How to detect faulty cylinder in an engine

Discussion in 'The Projects Forum' started by Teena123, Feb 17, 2013.

  1. Teena123

    Thread Starter Member

    Nov 22, 2012
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    Hello i was just wondering if there is anyone out there who could have an idea on a circuit that can used to determine faulty cylinder in a Car engine? Any suggestions?
     
  2. #12

    Expert

    Nov 30, 2010
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    Watch the spark voltages on a scope. The cylinder with low compression will fire at a much lower voltage.
     
  3. Ron H

    AAC Fanatic!

    Apr 14, 2005
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    Are you trying to solve a problem on one vehicle, or are you trying to develop a product which will diagnose the problem?
     
  4. cork_ie

    Member

    Oct 8, 2011
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    The best diagnostic method available to detect any type of cylinder fault is to measure the rotational speed of the engine from cylinder to cylinder.
    This can be determined by examining the waveform from the crankshaft position sensor and the relative rotational speed. If you wish to determine which cylinder is weakest you can use a signal from one injector to use as reference point. That is the theory and it works well.

    If you want to be very innovative and develop something genuinely new, then I would suggest a pulse counter which can utilise the pulse signal from the crankshaft position sensor and determine the time taken for each cylinder to go from TDC to BDC on the power stroke for each cylinder, then output the data as relative power contributed by each cylinder. Bear in mind that you will also have to consider how crank sensor determines TDC - missing pulse or otherwise.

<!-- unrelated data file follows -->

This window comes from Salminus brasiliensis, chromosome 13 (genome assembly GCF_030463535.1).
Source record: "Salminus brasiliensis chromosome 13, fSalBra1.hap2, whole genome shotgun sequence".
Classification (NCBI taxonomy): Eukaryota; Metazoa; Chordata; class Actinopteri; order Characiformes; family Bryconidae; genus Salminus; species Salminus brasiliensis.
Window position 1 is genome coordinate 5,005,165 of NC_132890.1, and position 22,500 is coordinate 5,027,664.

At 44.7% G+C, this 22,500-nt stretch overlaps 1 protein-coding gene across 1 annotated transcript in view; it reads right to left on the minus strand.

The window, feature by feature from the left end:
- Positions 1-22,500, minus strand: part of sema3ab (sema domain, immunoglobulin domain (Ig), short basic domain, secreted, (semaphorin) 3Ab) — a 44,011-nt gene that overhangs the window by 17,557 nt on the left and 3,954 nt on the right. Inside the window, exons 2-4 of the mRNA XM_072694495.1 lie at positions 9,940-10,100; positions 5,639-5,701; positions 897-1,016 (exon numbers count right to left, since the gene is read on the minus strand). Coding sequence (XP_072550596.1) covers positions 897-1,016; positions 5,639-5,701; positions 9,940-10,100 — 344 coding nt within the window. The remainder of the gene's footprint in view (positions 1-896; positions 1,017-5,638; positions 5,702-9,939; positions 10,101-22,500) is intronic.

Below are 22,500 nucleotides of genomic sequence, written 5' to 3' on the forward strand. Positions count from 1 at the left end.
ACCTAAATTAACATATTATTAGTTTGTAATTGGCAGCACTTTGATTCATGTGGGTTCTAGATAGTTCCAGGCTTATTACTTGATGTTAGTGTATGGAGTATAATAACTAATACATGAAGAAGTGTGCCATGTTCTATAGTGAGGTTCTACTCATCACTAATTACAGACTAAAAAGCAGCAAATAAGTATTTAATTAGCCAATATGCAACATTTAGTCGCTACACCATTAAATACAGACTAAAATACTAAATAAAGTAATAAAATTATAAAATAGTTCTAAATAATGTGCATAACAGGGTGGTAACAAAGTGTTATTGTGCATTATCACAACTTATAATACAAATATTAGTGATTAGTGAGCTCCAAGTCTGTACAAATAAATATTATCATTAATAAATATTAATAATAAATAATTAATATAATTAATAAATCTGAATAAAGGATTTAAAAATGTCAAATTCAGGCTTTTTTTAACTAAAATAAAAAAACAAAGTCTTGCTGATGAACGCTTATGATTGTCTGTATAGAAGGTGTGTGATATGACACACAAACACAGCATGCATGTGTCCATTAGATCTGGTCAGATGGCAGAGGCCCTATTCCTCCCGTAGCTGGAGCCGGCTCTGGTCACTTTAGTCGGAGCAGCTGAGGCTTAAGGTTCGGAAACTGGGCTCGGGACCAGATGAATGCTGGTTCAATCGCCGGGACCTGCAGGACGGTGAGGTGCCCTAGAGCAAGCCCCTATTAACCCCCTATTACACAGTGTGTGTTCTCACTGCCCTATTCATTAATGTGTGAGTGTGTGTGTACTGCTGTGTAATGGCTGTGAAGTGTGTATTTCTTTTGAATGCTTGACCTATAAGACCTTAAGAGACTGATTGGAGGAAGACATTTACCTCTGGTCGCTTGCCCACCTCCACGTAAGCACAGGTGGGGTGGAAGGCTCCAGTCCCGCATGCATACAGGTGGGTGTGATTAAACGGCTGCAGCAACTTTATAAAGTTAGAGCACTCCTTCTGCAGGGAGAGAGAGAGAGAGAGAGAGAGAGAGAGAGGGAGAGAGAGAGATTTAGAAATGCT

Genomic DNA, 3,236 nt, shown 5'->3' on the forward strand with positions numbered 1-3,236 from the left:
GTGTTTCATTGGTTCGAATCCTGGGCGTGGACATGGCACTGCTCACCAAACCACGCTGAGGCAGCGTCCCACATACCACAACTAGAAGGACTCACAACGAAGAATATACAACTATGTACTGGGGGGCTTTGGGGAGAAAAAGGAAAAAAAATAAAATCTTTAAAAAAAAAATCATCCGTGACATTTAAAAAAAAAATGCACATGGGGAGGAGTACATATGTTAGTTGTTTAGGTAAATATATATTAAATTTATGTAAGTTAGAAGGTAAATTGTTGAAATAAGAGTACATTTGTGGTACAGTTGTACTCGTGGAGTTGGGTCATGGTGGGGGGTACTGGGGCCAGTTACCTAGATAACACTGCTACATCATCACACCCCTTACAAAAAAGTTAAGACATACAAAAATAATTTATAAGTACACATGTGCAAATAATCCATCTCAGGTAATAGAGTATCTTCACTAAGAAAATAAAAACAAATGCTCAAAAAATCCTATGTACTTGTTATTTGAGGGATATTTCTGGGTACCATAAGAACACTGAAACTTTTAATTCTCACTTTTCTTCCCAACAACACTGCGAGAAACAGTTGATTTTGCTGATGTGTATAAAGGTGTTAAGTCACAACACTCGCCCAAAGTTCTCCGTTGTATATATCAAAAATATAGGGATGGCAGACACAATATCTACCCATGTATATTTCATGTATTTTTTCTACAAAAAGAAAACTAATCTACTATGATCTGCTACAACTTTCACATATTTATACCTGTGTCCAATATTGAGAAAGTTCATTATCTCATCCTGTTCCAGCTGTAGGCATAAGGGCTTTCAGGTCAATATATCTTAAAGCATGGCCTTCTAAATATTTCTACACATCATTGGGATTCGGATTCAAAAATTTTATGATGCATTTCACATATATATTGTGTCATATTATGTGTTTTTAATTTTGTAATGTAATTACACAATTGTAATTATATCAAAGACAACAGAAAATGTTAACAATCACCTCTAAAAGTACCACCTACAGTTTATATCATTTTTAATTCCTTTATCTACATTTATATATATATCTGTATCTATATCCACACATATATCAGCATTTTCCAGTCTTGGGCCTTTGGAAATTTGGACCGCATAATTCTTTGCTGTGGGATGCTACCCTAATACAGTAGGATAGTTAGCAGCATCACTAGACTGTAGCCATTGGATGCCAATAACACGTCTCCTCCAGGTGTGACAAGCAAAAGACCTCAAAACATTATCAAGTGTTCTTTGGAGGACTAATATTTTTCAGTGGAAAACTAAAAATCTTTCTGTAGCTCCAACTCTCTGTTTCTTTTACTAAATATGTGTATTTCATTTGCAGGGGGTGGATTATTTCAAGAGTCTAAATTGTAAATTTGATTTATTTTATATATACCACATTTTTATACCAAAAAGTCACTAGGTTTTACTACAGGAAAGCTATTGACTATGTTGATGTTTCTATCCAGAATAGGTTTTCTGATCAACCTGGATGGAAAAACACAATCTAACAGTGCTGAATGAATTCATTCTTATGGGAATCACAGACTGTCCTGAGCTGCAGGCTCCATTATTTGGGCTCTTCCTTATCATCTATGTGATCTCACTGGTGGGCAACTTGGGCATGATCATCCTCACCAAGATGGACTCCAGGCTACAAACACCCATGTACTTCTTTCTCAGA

5. #12

    Expert

    Nov 30, 2010
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    That seems a lot more complicated than going to a garage and watching the scope for low spark voltages!
    But I guess that's what the world is coming to now that microprocessors can be had for $1 or $2. Someday soon, my car will not quit beeping because it has a burned exhaust valve or a bad spark plug.

    Here's my offer: You keep making things that beep and I'll keep stuffing electricians putty in the beepers.:D

    Just don't program it to shut off the ECU when a spark plug wire arcs in the early morning dew:eek:
     
    Last edited: Feb 17, 2013
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  6. cork_ie

    Member

    Oct 8, 2011
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    It is, but more accurate too. Besides diesel engines can also be monitored this way.
    A weak mixture , due to a faulty injector or air leak will actually require a higher spark voltage,
    If you just want to monitor relative compression the easiest of all is to monitor starting current while cranking engine.
     
  7. Teena123

    Thread Starter Member

    Nov 22, 2012
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    Okay i think i understand a way to go about this, i could use a 555 timer as pulse counter to determine a missing pulse which should show a weak cylinder right.